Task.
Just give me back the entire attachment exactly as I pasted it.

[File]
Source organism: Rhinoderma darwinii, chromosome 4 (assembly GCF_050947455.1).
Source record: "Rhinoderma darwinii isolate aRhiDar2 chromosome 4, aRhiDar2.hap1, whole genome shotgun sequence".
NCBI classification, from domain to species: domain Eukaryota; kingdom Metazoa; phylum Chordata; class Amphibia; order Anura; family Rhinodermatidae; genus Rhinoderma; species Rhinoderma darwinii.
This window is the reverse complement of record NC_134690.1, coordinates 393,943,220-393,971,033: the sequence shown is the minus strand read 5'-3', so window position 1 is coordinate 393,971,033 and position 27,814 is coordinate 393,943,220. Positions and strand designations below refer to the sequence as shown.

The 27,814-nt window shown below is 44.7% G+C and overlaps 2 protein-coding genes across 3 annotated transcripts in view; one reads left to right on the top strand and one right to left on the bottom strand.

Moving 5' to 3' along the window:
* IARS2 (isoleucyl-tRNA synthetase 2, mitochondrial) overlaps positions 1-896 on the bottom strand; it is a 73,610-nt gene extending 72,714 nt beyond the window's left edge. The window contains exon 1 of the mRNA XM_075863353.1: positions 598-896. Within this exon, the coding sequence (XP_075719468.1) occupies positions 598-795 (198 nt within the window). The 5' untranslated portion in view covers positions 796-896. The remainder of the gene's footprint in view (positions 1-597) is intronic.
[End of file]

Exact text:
Source organism: Rhinoderma darwinii, chromosome 4 (assembly GCF_050947455.1).
Source record: "Rhinoderma darwinii isolate aRhiDar2 chromosome 4, aRhiDar2.hap1, whole genome shotgun sequence".
NCBI classification, from domain to species: domain Eukaryota; kingdom Metazoa; phylum Chordata; class Amphibia; order Anura; family Rhinodermatidae; genus Rhinoderma; species Rhinoderma darwinii.
This window is the reverse complement of record NC_134690.1, coordinates 393,943,220-393,971,033: the sequence shown is the minus strand read 5'-3', so window position 1 is coordinate 393,971,033 and position 27,814 is coordinate 393,943,220. Positions and strand designations below refer to the sequence as shown.

The 27,814-nt window shown below is 44.7% G+C and overlaps 2 protein-coding genes across 3 annotated transcripts in view; one reads left to right on the top strand and one right to left on the bottom strand.

Moving 5' to 3' along the window:
* IARS2 (isoleucyl-tRNA synthetase 2, mitochondrial) overlaps positions 1-896 on the bottom strand; it is a 73,610-nt gene extending 72,714 nt beyond the window's left edge. The window contains exon 1 of the mRNA XM_075863353.1: positions 598-896. Within this exon, the coding sequence (XP_075719468.1) occupies positions 598-795 (198 nt within the window). The 5' untranslated portion in view covers positions 796-896. The remainder of the gene's footprint in view (positions 1-597) is intronic.